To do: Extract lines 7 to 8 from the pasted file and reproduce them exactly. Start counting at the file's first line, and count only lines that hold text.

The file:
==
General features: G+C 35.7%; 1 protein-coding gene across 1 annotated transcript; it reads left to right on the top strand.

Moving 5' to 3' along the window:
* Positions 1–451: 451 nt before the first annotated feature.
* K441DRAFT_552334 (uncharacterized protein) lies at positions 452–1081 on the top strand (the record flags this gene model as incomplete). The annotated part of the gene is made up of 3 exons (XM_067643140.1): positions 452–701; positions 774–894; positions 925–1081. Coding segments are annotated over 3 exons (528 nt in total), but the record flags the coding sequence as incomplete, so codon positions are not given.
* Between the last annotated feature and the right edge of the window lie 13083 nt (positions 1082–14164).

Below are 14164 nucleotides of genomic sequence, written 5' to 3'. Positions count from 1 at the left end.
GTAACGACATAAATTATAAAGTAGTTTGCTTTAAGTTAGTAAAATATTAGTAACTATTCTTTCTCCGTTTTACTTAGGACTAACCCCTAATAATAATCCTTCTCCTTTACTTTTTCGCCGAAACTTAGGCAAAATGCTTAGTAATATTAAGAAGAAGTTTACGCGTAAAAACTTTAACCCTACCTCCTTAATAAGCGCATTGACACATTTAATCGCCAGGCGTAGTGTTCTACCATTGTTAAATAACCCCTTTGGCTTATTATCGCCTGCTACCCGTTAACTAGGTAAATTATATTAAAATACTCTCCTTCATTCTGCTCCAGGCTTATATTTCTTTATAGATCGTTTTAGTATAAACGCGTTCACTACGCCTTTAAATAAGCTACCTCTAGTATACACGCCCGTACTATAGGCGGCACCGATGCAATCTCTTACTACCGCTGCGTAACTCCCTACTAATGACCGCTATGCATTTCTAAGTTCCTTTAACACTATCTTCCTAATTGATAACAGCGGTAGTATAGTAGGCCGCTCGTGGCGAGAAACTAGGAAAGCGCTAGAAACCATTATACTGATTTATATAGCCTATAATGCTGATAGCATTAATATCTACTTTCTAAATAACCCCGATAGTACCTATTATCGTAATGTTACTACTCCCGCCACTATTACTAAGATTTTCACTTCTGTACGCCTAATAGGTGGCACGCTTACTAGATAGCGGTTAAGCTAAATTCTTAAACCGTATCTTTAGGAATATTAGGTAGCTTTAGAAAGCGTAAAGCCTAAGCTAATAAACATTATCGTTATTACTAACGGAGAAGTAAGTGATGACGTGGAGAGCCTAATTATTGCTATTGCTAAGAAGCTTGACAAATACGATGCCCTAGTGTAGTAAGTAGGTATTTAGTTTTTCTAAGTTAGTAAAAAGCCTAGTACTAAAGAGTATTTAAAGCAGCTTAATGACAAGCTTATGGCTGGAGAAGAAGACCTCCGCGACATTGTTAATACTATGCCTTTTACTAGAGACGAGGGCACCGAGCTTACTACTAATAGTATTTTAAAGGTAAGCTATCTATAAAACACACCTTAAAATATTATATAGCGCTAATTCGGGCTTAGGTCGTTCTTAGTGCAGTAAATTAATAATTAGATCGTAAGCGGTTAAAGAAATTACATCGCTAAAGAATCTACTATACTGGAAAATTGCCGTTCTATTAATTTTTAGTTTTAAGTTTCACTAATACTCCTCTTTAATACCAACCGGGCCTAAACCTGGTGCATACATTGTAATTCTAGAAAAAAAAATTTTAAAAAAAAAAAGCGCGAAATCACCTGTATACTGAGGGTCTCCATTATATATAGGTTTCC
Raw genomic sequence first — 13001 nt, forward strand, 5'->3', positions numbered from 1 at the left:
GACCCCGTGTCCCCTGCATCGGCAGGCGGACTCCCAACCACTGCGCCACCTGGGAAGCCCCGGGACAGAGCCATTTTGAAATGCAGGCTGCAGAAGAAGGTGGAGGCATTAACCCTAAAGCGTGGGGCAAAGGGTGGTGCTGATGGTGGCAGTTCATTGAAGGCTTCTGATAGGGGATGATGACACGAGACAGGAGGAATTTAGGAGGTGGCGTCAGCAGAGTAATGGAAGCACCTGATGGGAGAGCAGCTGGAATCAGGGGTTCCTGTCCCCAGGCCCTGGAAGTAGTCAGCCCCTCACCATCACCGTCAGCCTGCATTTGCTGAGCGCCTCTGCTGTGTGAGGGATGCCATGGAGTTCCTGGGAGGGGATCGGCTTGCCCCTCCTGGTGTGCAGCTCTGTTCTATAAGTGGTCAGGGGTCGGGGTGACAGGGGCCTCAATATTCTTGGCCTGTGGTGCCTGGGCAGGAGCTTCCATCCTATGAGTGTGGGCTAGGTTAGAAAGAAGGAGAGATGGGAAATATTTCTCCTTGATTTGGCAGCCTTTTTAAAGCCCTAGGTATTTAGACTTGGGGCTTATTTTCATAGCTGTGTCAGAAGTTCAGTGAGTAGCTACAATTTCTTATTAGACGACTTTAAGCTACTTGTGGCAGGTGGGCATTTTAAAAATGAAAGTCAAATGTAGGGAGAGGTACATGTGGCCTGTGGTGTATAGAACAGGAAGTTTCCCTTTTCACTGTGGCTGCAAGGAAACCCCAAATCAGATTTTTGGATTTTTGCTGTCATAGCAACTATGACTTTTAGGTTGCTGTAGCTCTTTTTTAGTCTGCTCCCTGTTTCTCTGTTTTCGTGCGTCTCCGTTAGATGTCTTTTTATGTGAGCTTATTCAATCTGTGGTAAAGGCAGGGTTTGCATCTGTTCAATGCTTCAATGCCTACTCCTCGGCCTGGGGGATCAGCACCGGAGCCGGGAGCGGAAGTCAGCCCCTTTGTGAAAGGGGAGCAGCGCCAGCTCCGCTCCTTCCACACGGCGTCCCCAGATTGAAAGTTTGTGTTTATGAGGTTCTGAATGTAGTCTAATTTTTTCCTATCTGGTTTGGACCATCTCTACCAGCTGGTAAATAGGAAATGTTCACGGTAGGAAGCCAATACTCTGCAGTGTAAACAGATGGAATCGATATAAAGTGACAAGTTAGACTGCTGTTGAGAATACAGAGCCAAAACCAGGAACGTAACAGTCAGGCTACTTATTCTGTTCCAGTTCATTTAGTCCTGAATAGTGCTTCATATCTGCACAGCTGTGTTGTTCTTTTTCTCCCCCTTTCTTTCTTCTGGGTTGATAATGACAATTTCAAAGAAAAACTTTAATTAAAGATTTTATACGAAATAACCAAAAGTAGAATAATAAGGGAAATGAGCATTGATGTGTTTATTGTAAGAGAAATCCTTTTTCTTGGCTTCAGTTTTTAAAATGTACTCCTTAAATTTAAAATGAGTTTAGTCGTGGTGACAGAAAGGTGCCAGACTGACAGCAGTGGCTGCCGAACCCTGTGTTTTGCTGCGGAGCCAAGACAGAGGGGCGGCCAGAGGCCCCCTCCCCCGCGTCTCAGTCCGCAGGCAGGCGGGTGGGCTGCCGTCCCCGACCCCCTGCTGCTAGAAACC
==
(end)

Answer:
GTAACGACATAAATTATAAAGTAGTTTGCTTTAAGTTAGTAAAATATTAGTAACTATTCTTTCTCCGTTTTACTTAGGACTAACCCCTAATAATAATCCTTCTCCTTTACTTTTTCGCCGAAACTTAGGCAAAATGCTTAGTAATATTAAGAAGAAGTTTACGCGTAAAAACTTTAACCCTACCTCCTTAATAAGCGCATTGACACATTTAATCGCCAGGCGTAGTGTTCTACCATTGTTAAATAACCCCTTTGGCTTATTATCGCCTGCTACCCGTTAACTAGGTAAATTATATTAAAATACTCTCCTTCATTCTGCTCCAGGCTTATATTTCTTTATAGATCGTTTTAGTATAAACGCGTTCACTACGCCTTTAAATAAGCTACCTCTAGTATACACGCCCGTACTATAGGCGGCACCGATGCAATCTCTTACTACCGCTGCGTAACTCCCTACTAATGACCGCTATGCATTTCTAAGTTCCTTTAACACTATCTTCCTAATTGATAACAGCGGTAGTATAGTAGGCCGCTCGTGGCGAGAAACTAGGAAAGCGCTAGAAACCATTATACTGATTTATATAGCCTATAATGCTGATAGCATTAATATCTACTTTCTAAATAACCCCGATAGTACCTATTATCGTAATGTTACTACTCCCGCCACTATTACTAAGATTTTCACTTCTGTACGCCTAATAGGTGGCACGCTTACTAGATAGCGGTTAAGCTAAATTCTTAAACCGTATCTTTAGGAATATTAGGTAGCTTTAGAAAGCGTAAAGCCTAAGCTAATAAACATTATCGTTATTACTAACGGAGAAGTAAGTGATGACGTGGAGAGCCTAATTATTGCTATTGCTAAGAAGCTTGACAAATACGATGCCCTAGTGTAGTAAGTAGGTATTTAGTTTTTCTAAGTTAGTAAAAAGCCTAGTACTAAAGAGTATTTAAAGCAGCTTAATGACAAGCTTATGGCTGGAGAAGAAGACCTCCGCGACATTGTTAATACTATGCCTTTTACTAGAGACGAGGGCACCGAGCTTACTACTAATAGTATTTTAAAGGTAAGCTATCTATAAAACACACCTTAAAATATTATATAGCGCTAATTCGGGCTTAGGTCGTTCTTAGTGCAGTAAATTAATAATTAGATCGTAAGCGGTTAAAGAAATTACATCGCTAAAGAATCTACTATACTGGAAAATTGCCGTTCTATTAATTTTTAGTTTTAAGTTTCACTAATACTCCTCTTTAATACCAACCGGGCCTAAACCTGGTGCATACATTGTAATTCTAGAAAAAAAAATTTTAAAAAAAAAAAGCGCGAAATCACCTGTATACTGAGGGTCTCCATTATATATAGGTTTCC
Raw genomic sequence first — 13001 nt, forward strand, 5'->3', positions numbered from 1 at the left: